You are talking about an Android device, there may be 100.000 small differences between real and emulated devices. Even eliminating all those differences that can be "fixed" requires quite some work.
Just the execution speed is an indicator you can't forge that easily. To emulate an ARM device that costs US$99, you may need a PC that costs more than US$1000, and then the execution speed of an ARM emulator will still be lower than the physical device. This is because emulating an ARM CPU on an x86 CPU is difficult and requires a lot of CPU resources.
Even if you would use one of the new Apple computers with an M1 ARM chip (or another device that runs a fast ARM-based chip which therefore understands most of the ARM commands directly), there will still be differences on the code-level you can detect and therefore guess that with a high probability it is an emulator.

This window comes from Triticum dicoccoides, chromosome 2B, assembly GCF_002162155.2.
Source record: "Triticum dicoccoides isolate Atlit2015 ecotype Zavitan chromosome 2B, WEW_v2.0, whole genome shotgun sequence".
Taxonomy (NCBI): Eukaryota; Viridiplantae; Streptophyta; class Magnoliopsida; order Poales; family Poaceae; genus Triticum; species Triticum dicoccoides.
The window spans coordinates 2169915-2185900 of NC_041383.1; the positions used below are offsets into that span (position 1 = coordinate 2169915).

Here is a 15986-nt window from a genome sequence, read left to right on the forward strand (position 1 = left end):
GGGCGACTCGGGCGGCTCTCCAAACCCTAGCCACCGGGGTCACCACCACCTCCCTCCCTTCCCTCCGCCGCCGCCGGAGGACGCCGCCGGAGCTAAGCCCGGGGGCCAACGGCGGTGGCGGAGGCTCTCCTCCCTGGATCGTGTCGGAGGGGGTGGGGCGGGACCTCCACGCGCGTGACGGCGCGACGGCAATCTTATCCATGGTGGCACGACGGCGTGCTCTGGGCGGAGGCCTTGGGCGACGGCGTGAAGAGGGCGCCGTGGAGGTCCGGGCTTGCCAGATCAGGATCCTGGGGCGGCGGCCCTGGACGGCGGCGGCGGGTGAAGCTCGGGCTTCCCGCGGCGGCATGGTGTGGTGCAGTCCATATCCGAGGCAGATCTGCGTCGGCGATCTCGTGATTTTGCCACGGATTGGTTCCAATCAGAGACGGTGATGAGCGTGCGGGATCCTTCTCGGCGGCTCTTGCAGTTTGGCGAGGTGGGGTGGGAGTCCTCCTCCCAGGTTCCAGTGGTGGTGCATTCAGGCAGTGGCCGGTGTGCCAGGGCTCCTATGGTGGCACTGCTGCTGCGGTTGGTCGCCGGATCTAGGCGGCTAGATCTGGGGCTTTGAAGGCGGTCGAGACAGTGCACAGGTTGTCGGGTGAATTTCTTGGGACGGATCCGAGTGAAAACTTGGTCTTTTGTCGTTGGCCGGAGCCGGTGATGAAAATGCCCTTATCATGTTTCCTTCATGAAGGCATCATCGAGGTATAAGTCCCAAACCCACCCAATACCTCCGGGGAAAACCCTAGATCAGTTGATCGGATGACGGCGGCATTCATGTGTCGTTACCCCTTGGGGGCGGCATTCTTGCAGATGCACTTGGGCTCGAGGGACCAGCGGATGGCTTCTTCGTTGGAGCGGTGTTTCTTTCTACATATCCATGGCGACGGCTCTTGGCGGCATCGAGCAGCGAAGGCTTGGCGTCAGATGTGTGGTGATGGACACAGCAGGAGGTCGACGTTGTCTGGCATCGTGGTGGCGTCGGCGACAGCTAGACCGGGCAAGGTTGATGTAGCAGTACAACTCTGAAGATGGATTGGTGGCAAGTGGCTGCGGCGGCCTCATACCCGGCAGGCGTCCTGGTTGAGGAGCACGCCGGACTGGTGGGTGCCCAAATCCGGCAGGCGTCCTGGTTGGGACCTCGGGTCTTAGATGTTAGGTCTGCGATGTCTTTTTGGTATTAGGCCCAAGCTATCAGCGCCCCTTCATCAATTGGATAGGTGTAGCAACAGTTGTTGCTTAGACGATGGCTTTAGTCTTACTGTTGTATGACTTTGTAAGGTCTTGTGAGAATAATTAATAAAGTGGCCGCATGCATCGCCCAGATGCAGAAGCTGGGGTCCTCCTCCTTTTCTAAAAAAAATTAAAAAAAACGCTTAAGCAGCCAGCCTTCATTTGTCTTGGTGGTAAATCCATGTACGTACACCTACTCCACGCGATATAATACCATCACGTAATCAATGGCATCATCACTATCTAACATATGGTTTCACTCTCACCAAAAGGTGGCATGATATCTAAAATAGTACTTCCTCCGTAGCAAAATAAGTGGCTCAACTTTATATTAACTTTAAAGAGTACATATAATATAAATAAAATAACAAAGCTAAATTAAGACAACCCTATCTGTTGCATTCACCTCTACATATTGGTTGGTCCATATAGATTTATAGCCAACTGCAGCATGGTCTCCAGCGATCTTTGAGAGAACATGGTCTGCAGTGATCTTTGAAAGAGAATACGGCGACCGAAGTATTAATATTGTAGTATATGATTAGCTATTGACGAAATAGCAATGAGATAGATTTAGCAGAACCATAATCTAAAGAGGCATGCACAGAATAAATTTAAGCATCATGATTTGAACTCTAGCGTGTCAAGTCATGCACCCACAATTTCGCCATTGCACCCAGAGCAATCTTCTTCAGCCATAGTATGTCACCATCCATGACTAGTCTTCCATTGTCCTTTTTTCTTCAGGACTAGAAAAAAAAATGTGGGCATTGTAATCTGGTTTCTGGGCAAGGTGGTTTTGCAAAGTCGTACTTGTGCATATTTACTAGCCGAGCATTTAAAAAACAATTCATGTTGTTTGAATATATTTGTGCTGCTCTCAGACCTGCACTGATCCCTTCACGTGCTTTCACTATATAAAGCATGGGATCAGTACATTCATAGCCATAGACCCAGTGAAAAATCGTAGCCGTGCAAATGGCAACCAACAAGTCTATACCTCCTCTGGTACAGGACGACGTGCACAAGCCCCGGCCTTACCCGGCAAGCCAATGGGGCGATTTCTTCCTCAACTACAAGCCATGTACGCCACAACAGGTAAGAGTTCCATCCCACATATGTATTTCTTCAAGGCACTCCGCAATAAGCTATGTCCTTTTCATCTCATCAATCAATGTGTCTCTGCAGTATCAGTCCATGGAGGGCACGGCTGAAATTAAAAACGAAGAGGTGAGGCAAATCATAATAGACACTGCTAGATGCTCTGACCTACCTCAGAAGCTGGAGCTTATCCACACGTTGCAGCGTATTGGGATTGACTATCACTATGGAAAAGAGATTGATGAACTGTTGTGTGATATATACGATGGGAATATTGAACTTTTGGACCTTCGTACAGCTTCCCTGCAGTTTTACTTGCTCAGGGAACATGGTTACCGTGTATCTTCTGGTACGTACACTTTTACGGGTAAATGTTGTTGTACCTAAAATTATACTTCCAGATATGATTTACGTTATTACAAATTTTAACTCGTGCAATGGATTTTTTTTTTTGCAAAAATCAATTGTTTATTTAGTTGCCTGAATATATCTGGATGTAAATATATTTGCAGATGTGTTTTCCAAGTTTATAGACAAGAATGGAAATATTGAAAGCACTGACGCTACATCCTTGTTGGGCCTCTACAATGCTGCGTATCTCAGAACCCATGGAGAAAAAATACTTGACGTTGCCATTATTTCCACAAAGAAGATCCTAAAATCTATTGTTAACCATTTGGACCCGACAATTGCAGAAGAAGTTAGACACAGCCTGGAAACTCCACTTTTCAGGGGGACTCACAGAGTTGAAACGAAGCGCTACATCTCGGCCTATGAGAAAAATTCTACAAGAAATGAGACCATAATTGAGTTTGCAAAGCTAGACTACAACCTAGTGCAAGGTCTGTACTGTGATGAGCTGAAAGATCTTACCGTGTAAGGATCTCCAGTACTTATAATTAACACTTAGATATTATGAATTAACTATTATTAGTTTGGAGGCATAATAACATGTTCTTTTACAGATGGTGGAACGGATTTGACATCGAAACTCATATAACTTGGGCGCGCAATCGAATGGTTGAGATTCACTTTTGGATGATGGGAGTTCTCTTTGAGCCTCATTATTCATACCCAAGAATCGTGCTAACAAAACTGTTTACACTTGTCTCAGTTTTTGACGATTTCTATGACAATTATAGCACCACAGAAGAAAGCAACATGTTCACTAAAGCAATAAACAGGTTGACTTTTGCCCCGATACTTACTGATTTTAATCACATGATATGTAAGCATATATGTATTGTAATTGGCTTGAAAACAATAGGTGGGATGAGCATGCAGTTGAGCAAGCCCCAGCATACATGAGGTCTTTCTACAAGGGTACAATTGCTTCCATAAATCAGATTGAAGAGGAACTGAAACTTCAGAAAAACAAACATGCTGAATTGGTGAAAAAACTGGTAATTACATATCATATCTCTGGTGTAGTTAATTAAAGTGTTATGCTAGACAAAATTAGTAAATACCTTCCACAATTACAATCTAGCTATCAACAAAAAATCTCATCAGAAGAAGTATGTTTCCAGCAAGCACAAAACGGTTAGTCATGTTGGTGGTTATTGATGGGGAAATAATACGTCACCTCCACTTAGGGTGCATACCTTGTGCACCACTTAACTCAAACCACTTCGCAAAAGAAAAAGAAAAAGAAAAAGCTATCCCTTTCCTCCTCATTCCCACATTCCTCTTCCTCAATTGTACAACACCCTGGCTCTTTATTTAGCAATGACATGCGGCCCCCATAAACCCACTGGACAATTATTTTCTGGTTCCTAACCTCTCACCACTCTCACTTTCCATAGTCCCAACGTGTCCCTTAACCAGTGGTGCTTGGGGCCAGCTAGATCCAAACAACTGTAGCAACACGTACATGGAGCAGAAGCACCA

Another problem is that assuming you would be able to create an emulator that an app can't detect as an emulator, you then sell it to anyone on the internet. Very soon those people you don't want an app to run on an emulator will recognize your emulator, get it and tear it apart until they have found a way to still detect it.
Therefore from my perspective, the answer to your question is: yes, with a high probability, there are emulators at the moment no app can detect as emulators. However, to keep it that way, those emulators are never published and cannot be bought or retrieved anywhere.
For example, Anti Virus companies most likely have such an emulator because malware usually contains the most sophisticated way to detect if they are running in an emulated environment or a regular device. Running in an emulated environment for malware usually means there is someone analyzing it (which obviously the malware author doesn't want to).